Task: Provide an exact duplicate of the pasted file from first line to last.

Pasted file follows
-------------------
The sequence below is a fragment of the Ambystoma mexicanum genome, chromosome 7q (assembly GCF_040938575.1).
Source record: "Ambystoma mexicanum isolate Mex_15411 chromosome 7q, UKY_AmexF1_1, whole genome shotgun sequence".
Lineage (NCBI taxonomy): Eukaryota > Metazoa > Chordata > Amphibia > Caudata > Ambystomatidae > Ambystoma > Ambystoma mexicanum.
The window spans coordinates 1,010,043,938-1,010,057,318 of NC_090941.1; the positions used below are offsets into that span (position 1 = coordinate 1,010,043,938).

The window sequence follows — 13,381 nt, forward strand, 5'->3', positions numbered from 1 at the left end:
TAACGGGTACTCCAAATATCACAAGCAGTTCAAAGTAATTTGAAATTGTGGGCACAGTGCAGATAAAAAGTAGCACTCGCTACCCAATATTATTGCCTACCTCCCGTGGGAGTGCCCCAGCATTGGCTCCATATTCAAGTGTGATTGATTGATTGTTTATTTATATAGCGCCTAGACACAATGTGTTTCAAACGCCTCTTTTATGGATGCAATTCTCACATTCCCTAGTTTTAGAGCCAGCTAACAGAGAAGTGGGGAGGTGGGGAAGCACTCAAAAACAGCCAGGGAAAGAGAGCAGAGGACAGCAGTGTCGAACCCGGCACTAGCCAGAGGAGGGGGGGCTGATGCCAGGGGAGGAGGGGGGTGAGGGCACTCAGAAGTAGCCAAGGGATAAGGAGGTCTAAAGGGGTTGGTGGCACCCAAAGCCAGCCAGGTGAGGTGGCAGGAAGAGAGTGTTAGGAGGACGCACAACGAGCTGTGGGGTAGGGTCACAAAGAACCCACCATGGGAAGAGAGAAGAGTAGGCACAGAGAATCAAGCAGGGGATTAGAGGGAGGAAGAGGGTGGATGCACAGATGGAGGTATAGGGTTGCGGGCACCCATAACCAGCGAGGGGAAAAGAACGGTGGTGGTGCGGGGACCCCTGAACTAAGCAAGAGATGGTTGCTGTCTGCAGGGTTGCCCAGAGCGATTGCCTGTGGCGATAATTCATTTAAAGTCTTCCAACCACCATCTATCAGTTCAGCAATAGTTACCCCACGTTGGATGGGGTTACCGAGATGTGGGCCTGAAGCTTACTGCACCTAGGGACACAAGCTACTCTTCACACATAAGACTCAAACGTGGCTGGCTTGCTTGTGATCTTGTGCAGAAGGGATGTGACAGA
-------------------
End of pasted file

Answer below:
The sequence below is a fragment of the Ambystoma mexicanum genome, chromosome 7q (assembly GCF_040938575.1).
Source record: "Ambystoma mexicanum isolate Mex_15411 chromosome 7q, UKY_AmexF1_1, whole genome shotgun sequence".
Lineage (NCBI taxonomy): Eukaryota > Metazoa > Chordata > Amphibia > Caudata > Ambystomatidae > Ambystoma > Ambystoma mexicanum.
The window spans coordinates 1,010,043,938-1,010,057,318 of NC_090941.1; the positions used below are offsets into that span (position 1 = coordinate 1,010,043,938).

The window sequence follows — 13,381 nt, forward strand, 5'->3', positions numbered from 1 at the left end:
TAACGGGTACTCCAAATATCACAAGCAGTTCAAAGTAATTTGAAATTGTGGGCACAGTGCAGATAAAAAGTAGCACTCGCTACCCAATATTATTGCCTACCTCCCGTGGGAGTGCCCCAGCATTGGCTCCATATTCAAGTGTGATTGATTGATTGTTTATTTATATAGCGCCTAGACACAATGTGTTTCAAACGCCTCTTTTATGGATGCAATTCTCACATTCCCTAGTTTTAGAGCCAGCTAACAGAGAAGTGGGGAGGTGGGGAAGCACTCAAAAACAGCCAGGGAAAGAGAGCAGAGGACAGCAGTGTCGAACCCGGCACTAGCCAGAGGAGGGGGGGCTGATGCCAGGGGAGGAGGGGGGTGAGGGCACTCAGAAGTAGCCAAGGGATAAGGAGGTCTAAAGGGGTTGGTGGCACCCAAAGCCAGCCAGGTGAGGTGGCAGGAAGAGAGTGTTAGGAGGACGCACAACGAGCTGTGGGGTAGGGTCACAAAGAACCCACCATGGGAAGAGAGAAGAGTAGGCACAGAGAATCAAGCAGGGGATTAGAGGGAGGAAGAGGGTGGATGCACAGATGGAGGTATAGGGTTGCGGGCACCCATAACCAGCGAGGGGAAAAGAACGGTGGTGGTGCGGGGACCCCTGAACTAAGCAAGAGATGGTTGCTGTCTGCAGGGTTGCCCAGAGCGATTGCCTGTGGCGATAATTCATTTAAAGTCTTCCAACCACCATCTATCAGTTCAGCAATAGTTACCCCACGTTGGATGGGGTTACCGAGATGTGGGCCTGAAGCTTACTGCACCTAGGGACACAAGCTACTCTTCACACATAAGACTCAAACGTGGCTGGCTTGCTTGTGATCTTGTGCAGAAGGGATGTGACAGA